TuneIn Radio has been around for as long as I can recall, but this past week saw a nice little update that makes it worth mentioning all over again. The new TuneIn Live for iPhone adds album art and show titles that changes every time something new starts, you can now add show reminders to the calendar on your device and share what you're listening to with Google+. Since that's basically where I live on the Internet that's a big addition for me.
Besides all this new stuff, TuneIn Radio is probably the best Internet radio app I've used on any platform. The catalog is so packed and diverse, it always comes up with something good to match my somewhat strange tastes. It comes to the rescue when a sports fix is required, or just when I want to listen to something new.
OS X's UNIX underpinnings give users a tremendous amount of power, but navigating the command line interface using Terminal can be daunting even for experienced users. Enter Titanium Software's OnyX, a utility that unlocks functionality that you'd otherwise need to have a terminal window open to access. OnyX helps you clear dozens of cache files that can cause problems - everything from DNS and browser caches to system caches and log files. You can also use OnyX to read the complete contents of the manual pages of your Mac, so you know what each UNIX command does, what its parameters are and how to execute it. You can extensively configure parameters of system processes and the way key apps like Safari, Mail and iTunes work, and much more. And what's best of all, you can pay what you can afford (and what you think the utility is worth).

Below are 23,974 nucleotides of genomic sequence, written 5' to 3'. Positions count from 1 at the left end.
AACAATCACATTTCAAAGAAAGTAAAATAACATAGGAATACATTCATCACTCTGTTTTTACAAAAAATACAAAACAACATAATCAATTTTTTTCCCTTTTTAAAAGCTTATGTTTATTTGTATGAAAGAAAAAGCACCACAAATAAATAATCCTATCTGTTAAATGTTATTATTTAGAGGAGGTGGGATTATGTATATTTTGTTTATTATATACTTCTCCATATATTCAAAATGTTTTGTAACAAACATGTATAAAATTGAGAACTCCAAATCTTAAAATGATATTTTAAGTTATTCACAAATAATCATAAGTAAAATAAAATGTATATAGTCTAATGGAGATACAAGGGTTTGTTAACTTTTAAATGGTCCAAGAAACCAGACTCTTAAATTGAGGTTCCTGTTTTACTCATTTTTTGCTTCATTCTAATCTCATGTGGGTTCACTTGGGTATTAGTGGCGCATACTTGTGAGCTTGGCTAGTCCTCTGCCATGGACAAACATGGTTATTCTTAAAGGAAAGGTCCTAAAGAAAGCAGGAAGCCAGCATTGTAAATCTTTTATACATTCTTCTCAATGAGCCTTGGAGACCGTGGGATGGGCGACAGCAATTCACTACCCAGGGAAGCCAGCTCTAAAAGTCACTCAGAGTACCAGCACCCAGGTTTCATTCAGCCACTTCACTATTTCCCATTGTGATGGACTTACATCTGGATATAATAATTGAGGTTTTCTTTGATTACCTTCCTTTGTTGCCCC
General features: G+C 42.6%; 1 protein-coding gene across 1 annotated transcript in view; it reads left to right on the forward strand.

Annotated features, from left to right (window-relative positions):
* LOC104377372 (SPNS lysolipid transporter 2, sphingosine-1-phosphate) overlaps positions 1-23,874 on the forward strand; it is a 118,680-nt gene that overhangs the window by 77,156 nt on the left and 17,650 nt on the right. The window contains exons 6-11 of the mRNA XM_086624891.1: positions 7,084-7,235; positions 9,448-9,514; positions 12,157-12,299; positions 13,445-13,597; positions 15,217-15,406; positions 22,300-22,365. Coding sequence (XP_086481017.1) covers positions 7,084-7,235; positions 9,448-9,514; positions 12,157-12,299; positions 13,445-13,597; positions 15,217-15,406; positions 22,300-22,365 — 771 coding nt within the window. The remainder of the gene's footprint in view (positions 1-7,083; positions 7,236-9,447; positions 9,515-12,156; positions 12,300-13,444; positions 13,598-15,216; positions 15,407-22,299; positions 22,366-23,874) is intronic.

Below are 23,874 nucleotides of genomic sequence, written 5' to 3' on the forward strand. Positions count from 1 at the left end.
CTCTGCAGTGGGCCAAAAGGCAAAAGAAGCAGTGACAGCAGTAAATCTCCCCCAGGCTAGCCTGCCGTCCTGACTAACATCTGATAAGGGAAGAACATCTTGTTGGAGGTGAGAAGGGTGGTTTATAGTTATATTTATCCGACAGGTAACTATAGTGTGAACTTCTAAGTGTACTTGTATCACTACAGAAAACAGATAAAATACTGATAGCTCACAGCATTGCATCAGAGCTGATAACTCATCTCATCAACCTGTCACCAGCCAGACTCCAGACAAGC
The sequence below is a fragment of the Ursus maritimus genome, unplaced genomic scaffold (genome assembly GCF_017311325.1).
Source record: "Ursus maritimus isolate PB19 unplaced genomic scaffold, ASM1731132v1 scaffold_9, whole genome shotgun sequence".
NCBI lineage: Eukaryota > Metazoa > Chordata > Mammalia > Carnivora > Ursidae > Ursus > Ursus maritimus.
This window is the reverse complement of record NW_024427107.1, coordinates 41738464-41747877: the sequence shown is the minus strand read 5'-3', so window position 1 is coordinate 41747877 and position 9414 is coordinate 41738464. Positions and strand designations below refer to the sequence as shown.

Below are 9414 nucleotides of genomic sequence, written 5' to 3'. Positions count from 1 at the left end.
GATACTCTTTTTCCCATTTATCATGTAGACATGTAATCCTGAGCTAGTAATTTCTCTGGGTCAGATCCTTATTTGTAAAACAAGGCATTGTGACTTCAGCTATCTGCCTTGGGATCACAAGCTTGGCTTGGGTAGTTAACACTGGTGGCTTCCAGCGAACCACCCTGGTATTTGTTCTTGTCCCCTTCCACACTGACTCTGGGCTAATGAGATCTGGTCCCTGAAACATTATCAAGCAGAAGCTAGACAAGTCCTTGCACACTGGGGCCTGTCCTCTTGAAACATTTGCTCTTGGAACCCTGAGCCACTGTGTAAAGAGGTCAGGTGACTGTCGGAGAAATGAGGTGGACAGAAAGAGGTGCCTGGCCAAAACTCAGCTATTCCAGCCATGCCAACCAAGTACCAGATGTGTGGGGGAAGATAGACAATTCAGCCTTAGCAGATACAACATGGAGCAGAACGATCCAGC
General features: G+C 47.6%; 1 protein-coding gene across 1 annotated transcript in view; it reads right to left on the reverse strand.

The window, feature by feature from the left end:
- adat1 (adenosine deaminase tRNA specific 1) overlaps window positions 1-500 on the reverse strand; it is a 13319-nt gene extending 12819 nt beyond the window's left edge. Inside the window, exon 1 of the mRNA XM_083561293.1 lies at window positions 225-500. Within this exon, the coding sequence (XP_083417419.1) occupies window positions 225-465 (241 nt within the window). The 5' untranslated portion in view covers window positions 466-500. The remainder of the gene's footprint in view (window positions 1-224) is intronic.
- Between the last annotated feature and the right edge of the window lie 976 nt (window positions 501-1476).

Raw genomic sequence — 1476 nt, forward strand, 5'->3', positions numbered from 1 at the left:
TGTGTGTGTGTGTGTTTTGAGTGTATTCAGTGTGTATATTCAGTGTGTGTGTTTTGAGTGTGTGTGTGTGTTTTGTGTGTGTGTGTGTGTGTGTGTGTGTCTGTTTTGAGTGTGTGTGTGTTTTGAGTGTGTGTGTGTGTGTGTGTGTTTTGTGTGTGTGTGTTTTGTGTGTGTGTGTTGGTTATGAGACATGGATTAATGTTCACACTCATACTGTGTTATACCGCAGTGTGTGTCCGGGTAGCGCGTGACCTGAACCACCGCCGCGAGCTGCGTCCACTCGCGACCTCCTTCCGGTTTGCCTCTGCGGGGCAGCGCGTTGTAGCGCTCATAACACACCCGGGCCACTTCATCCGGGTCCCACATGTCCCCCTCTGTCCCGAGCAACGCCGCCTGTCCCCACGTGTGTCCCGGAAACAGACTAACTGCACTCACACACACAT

I've picked Glassboard before, and I'll pick it again. With WWDC 2013 just around the corner, Glassboard will be doing a lot of the conversation heavy lifting for me, as it does at many conferences. Sure, there's Twitter and iMessage, and Google Hangouts, and a host of other options, but Glassboard is private to begin with, and I can easily set up or join very specific rooms with very specific people. That makes a huge difference when a) I'm roaming on data and may not want to leave Hangouts or Skype running for everyone and anyone to ping me on, and b) I'm hella busy and need to triage who I'm talking to and where.
(We're also using it to share beta test notes on the next generation iMore app, a trick I picked up from some very smart people.)
It's a very specific app that fixes a very specific problem, and sometimes you really do need the right tool for the right job. It's also by Brent Simmons, and it's hard to go wrong with anything he writes.
Glassboard offers both a limited, free accounts, and premium accounts. I instantly paid for the latter.
Mextures is my new favorite photo editing app for iPhone. It includes over 70 different textures that you can mix and layer onto your photos do give them an artistic look. You can apply a different blending mode to each layer and even save your favorite combinations as formulas. I've used other apps that let you add textures, but never one as good as Mextures. If only it let you mask out sections of each layer, it would be perfect. I'll probably do a more detailed review of Mextures next week, so stay tuned!
Now that we've chosen our favorites for the week, we want to hear yours! Did you pick up a killer app, accessory, or game this week? Let us know in the comments below!